Yesterday I wrote on the need for male physical affection. We long for this as men. A friend directed me to this Anthony Esolen essay, which covers a lot of the same ground though with more eloquence. He even uses the same phrase “half-man” that I used. Esolen is more pessimistic than I am about the ability to overcome the tragic loss of friendship among men. I believe the gospel can, with much time and work, resurrect true manly, friendship. But I feel what Esolen’s last paragraph says,
No doubt about this: If you are a modern man, a half-man, many such ideas [about friendship and male love] and loves have already died in you. For as much as you can admire them wistfully, from a half-understanding distance, you can be neither Frodo nor Sam, nor the man who created them. You dare not follow Agassiz, alone, to the Arctic. You will not weep for Jonathan. You once were acquainted with Enkidu, but that was all. Do not even mention John the Apostle.
I look back at my fathers and realize I am a “half-man” because I do not know how to create or participate in true male friendship. One of my regular prayers is that I can do this with my sons and my brothers at church. I commend the essay to you. Here are a few other quotes that struck me.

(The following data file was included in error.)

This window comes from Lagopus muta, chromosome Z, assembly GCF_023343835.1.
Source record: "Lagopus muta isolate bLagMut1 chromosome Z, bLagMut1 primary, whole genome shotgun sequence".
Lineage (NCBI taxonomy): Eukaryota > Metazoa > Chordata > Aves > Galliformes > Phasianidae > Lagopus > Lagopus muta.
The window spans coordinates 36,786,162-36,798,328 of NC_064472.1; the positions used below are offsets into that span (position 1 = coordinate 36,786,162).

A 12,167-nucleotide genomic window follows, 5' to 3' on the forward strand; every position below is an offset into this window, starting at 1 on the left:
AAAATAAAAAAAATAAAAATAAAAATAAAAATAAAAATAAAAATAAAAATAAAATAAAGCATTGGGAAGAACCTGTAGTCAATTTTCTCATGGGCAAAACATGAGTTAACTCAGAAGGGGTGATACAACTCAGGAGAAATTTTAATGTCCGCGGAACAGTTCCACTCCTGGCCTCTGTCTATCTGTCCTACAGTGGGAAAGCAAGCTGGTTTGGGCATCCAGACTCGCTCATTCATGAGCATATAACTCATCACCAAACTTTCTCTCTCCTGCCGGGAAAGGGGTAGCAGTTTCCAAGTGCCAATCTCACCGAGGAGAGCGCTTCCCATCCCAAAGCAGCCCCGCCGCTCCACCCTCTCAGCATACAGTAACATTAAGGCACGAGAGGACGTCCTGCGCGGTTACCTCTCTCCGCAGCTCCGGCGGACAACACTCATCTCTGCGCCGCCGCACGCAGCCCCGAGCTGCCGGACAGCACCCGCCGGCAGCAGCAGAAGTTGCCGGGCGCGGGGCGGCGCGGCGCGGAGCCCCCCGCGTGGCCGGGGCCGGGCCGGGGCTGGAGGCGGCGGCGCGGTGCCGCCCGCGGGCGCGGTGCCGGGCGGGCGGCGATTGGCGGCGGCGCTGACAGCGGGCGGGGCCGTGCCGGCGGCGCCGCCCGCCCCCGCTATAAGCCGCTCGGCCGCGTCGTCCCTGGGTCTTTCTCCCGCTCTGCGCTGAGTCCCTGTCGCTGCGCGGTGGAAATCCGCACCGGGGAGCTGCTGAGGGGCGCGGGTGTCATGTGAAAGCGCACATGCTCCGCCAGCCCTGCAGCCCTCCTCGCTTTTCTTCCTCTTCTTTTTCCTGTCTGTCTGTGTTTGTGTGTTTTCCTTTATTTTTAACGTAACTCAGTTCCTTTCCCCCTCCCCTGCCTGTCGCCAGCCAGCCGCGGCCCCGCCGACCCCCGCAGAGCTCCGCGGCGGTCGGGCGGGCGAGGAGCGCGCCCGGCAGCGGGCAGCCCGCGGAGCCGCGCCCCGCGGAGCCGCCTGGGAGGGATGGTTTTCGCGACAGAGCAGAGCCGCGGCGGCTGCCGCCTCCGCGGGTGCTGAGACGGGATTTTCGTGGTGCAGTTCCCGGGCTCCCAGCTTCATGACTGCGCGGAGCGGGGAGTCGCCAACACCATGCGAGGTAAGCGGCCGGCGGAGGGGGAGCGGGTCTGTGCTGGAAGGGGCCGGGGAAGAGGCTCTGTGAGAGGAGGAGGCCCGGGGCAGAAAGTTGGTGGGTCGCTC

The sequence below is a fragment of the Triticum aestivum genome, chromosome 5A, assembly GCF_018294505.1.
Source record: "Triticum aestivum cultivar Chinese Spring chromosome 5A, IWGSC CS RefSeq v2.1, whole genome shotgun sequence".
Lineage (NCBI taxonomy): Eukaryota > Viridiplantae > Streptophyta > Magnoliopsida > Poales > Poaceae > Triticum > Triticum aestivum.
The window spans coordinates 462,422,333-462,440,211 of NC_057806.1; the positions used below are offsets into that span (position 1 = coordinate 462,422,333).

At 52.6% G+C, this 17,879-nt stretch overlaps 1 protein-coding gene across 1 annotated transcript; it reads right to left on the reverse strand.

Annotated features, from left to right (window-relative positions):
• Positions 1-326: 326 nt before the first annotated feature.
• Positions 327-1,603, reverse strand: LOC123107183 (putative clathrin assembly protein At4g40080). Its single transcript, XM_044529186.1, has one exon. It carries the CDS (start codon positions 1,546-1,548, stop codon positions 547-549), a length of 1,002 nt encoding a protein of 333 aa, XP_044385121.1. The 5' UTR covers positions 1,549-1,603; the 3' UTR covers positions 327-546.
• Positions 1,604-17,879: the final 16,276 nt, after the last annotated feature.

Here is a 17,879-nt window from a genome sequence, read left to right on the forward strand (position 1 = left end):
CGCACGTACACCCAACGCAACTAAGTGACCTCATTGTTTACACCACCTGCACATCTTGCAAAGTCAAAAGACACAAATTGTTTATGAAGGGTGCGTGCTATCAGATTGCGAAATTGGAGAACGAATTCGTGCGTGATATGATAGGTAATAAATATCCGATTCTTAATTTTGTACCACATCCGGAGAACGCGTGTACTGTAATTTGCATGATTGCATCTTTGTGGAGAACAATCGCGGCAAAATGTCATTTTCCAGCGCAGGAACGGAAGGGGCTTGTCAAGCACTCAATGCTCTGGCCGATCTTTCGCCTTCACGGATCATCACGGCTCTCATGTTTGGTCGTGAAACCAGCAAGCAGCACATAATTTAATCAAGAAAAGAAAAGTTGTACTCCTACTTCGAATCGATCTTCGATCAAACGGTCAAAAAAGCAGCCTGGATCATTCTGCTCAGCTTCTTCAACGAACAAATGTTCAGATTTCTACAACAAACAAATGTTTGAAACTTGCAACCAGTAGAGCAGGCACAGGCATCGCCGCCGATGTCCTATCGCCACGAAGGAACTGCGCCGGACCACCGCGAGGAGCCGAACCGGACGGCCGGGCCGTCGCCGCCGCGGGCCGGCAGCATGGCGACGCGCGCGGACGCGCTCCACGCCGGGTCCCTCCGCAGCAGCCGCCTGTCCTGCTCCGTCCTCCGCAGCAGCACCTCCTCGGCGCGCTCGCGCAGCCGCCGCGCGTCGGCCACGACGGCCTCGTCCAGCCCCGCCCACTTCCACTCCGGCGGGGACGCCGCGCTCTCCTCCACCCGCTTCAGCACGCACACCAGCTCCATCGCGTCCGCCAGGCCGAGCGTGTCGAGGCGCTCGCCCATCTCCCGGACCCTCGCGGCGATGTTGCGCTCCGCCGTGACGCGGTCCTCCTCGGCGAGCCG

Friendship and the signs upon which it must subsist are in a bad way. I will focus on the friendships of men, since that is what I know about; many comparable things might be said about the friendships of women. We still have the word “friendship,” and we still have something of the reality, but it is distant, dilute, bloodless. For modern American men, friendship is no longer forged in the heat of battle, or in the dust of the plains as they drive their herds across half a continent, or in the choking air of a coalmine, or even in the cigar smoke of a debating club…
It [loss of male friendship] is but more of the devastation wrought by the sexual revolution. That we fail to see it as such is no surprise: Naturally, when we think of that recrudescence of paganism, we think first of its damage to the family and to relations between men and women. We think of divorce, pornography, unwed motherhood, abortion, and suicidally falling birthrates. But the sexual revolution has also nearly killed male friendship as devoted to anything beyond drinking and watching sports; and the homosexual movement, a logically inevitable result of forty years of heterosexual promiscuity and feminist folly, bids fair to finish it off and nail the coffin shut.
What is more, those who will suffer most from this movement are precisely those whom our society, stupidly considering them little more than pests or dolts, has ignored. I mean boys…
On three great bonds of love do all cultures depend: the love between man and woman in marriage; the love between a mother and her child; and the camaraderie among men, a bond that used to be strong enough to move mountains. The first two have suffered greatly; the third has almost ceased to exist.